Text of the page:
Clinicians, athletic trainers, and coaches currently possess woefully inadequate tools to satisfactorily address widely recognized problems relating to the head injury crisis.
Present test methods, including neurocognitive tests, balance tests, and the like, simply fail to address the reality that injured athletes suffer symptoms from disruptions in multiple systems, resulting in diminished overall physical performance. Increased physical activity typically aggravates these symptoms.
The patented TRAZER® represents a novel, holistic and objective approach to head injury management as it mimics game play to challenge and assess visual, vestibular, cognitive, neuromuscular/ musculoskeletal and cardiorespiratory systems by gradually raising the heart rate to game levels.
A TRAZER Baseline Assessment takes less than 7 – 9 minutes. It’s a complete solution for head injury management that’s fun, simple, and convenient for coaches, athletes, and parents. Here’s how it works:
- Athlete takes the 7-9-minute Baseline Assessment before an injury occurs.
- Immediately following an injury, the athlete takes TRAZER’s BESS Test and receives objective data used to determine a specific recovery plan.
- A structured, staged return-to-play protocol is followed.
- A return-to-play TRAZER assessment is completed prior to the athlete’s release to play.
The Problem: Cognitive acuity is challenged by concussion.
The solution: TRAZER “sports simulation” inherently, and uniquely simultaneously integrates the “cognitive, sensory and motor systems.”
TRAZER’s novel approach to Dual Task paradigms recognizes that persons moving within their environment, whether athletes on the field or court or geriatric patients ambulating across a room, must, based on visual observation, navigate their path. And in many cases, they must also simultaneously “modulate,” either consciously or subconsciously, the rate at which they move.
For example, a football running back carrying the ball will, from moment-to-moment, select a movement path that offers the greatest potential to gain maximum yardage. At any time, the runner may elect to modulate his running speed to elude tacklers. The same paradigm may apply to a basketball player driving to the net.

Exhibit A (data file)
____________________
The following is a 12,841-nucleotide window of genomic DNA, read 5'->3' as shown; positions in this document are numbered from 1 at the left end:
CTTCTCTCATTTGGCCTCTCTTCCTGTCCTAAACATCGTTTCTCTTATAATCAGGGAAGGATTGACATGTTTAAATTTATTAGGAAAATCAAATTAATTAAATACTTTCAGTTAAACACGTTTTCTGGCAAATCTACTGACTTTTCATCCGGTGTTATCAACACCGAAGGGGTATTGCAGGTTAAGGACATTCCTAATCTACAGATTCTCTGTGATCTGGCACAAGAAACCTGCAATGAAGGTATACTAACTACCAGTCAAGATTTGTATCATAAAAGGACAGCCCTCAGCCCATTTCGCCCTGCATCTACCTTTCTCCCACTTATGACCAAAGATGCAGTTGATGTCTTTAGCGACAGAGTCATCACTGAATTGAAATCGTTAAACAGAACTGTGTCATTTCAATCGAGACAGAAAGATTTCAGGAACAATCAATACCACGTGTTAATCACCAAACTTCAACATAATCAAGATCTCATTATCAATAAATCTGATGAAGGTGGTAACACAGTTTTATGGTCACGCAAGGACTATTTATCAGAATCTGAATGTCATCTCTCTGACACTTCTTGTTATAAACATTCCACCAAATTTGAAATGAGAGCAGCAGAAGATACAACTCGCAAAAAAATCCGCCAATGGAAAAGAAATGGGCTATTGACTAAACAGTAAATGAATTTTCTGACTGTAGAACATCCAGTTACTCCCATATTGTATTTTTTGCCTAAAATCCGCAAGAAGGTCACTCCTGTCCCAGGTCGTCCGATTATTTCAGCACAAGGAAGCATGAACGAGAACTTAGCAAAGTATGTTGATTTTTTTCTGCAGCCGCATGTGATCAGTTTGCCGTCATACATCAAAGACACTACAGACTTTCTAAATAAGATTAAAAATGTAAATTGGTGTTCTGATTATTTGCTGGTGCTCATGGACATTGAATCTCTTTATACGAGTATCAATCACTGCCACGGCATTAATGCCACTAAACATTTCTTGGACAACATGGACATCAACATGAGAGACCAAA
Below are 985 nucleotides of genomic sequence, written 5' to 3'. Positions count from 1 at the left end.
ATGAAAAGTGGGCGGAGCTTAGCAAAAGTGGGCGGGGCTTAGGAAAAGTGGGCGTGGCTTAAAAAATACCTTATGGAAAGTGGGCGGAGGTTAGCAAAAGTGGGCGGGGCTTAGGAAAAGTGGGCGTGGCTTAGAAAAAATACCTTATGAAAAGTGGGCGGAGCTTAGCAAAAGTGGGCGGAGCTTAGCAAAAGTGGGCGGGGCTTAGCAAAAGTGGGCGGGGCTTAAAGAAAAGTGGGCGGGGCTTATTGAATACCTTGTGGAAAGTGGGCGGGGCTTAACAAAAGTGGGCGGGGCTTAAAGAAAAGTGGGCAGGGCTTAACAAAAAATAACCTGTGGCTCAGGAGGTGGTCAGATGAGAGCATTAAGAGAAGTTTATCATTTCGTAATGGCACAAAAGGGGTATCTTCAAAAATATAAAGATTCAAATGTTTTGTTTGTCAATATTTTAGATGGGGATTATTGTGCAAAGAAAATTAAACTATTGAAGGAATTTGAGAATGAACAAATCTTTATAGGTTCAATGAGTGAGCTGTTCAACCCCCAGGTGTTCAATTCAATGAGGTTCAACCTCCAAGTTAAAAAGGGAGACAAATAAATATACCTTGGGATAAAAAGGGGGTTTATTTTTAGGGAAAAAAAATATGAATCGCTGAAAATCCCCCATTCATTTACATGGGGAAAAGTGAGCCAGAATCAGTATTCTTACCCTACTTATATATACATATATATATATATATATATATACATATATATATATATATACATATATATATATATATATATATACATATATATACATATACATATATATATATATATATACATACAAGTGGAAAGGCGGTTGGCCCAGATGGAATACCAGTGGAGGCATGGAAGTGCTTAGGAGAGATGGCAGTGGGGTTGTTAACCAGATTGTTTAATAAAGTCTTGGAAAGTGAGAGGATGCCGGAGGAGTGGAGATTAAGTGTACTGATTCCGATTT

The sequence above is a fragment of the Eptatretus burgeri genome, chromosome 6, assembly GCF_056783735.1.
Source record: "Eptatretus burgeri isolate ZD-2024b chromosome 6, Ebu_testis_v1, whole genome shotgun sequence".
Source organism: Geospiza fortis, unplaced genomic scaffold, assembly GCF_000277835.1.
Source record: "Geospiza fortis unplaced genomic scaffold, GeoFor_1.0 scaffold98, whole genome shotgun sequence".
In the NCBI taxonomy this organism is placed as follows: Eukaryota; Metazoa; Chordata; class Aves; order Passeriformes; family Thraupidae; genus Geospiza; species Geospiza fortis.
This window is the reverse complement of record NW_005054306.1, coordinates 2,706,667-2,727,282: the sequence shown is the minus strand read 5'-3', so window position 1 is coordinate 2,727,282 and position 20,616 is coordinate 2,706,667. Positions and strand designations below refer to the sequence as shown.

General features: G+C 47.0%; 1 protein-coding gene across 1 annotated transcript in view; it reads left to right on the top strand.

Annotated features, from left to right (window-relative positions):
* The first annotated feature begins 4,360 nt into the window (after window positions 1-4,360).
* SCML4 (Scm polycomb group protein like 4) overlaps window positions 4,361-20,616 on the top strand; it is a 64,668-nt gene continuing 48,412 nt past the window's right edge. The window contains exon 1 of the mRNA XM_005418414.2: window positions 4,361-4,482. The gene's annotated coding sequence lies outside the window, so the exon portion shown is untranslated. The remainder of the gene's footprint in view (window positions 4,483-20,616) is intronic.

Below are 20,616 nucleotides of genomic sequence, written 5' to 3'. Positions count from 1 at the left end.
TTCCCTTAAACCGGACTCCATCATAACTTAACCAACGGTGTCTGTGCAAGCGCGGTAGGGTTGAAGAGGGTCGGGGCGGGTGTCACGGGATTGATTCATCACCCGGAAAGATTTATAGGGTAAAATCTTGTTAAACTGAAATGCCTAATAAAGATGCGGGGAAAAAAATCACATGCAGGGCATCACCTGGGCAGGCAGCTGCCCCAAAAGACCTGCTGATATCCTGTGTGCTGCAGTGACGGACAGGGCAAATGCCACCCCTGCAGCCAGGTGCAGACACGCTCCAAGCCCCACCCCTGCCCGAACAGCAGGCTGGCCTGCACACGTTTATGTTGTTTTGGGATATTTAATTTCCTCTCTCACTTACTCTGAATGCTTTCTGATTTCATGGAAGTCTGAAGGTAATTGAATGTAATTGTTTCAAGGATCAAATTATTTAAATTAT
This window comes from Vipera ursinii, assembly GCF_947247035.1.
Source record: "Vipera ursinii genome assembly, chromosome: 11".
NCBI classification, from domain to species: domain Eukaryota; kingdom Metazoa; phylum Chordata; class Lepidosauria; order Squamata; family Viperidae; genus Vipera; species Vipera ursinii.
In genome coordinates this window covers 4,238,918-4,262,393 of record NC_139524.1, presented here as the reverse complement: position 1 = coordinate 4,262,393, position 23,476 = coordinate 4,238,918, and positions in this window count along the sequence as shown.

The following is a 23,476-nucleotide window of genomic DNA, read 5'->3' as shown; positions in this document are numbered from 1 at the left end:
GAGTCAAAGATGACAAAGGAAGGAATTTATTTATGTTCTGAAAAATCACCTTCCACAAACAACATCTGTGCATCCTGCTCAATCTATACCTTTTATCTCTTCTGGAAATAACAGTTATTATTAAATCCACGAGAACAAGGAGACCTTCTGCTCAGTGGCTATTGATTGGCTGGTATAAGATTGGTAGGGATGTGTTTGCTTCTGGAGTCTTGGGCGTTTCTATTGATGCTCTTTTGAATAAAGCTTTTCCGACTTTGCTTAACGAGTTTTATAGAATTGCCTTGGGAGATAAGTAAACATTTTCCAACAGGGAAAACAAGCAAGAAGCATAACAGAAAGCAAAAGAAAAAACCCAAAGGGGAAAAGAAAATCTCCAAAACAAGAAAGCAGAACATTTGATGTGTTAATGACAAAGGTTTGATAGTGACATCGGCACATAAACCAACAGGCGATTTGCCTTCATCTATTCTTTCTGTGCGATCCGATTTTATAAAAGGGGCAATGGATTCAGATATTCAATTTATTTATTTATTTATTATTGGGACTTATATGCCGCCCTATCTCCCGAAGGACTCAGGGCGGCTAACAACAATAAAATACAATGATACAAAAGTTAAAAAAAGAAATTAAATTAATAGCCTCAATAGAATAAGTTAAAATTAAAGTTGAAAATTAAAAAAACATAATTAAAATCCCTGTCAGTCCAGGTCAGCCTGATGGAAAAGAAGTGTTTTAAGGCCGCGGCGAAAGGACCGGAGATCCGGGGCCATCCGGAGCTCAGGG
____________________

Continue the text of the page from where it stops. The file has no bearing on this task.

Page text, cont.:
TRAZER’s compelling Dual Task Paradigm is, by its very nature, fundamental to the ability of a subject to successfully navigate his or her environment, regardless of whether the subject is a geriatric patient, a wounded warrior, or a healthy athlete. Plus, it generates unprecedented data.
The problem: The effects of concussion diminish your athlete’s ability to play.
The solution: TRAZER accurately replicates the global demands of game play to simultaneously measure cardiorespiratory capabilities as well as movement performance in up to 8 vector directions to detect movement deficits that may expose a healthy athlete to a higher risk of concussion, and conversely to determine if a concussed athlete has fully recovered his movement/motor skills post brain injury.
For any volitional test, the subject’s motivation is essential to maximum effort, and therefore test reliability and accuracy. TRAZER is a game; a great game. It’s a blast to play. Athletes strive to “score” on TRAZER.
The problem: As intensity of gameplay increases, concussion symptoms increase.
The solution: Instead of sedentary tests of cognitive prowess or static balance, use TRAZER to assess the global interaction of the athlete’s visual, vestibular, cognitive, neuromuscular/ musculoskeletal and cardiorespiratory systems, while safely elevating the athlete’s heart rate to game levels.
The problem: The most commonly used concussion baseline and return to play tests are administered while the athlete is seated at a computer or standing on the balance device. Tests have no resemblance to gameplay.
The solution: Our TRAZER® Sports Simulator, via full body sensing, 3-D graphics and breakthrough measurement analytics, provides previously immeasurable data directly related to your athlete’s healthy sports performance capabilities.
TRAZER displays realistic visual cues on a large screen to prompt game like movements that progressively elevate the heart rate to gain game levels. To assess global performance capabilities: Visual, vestibular, cognitive, neuromuscular/ musculoskeletal and cardiorespiratory systems.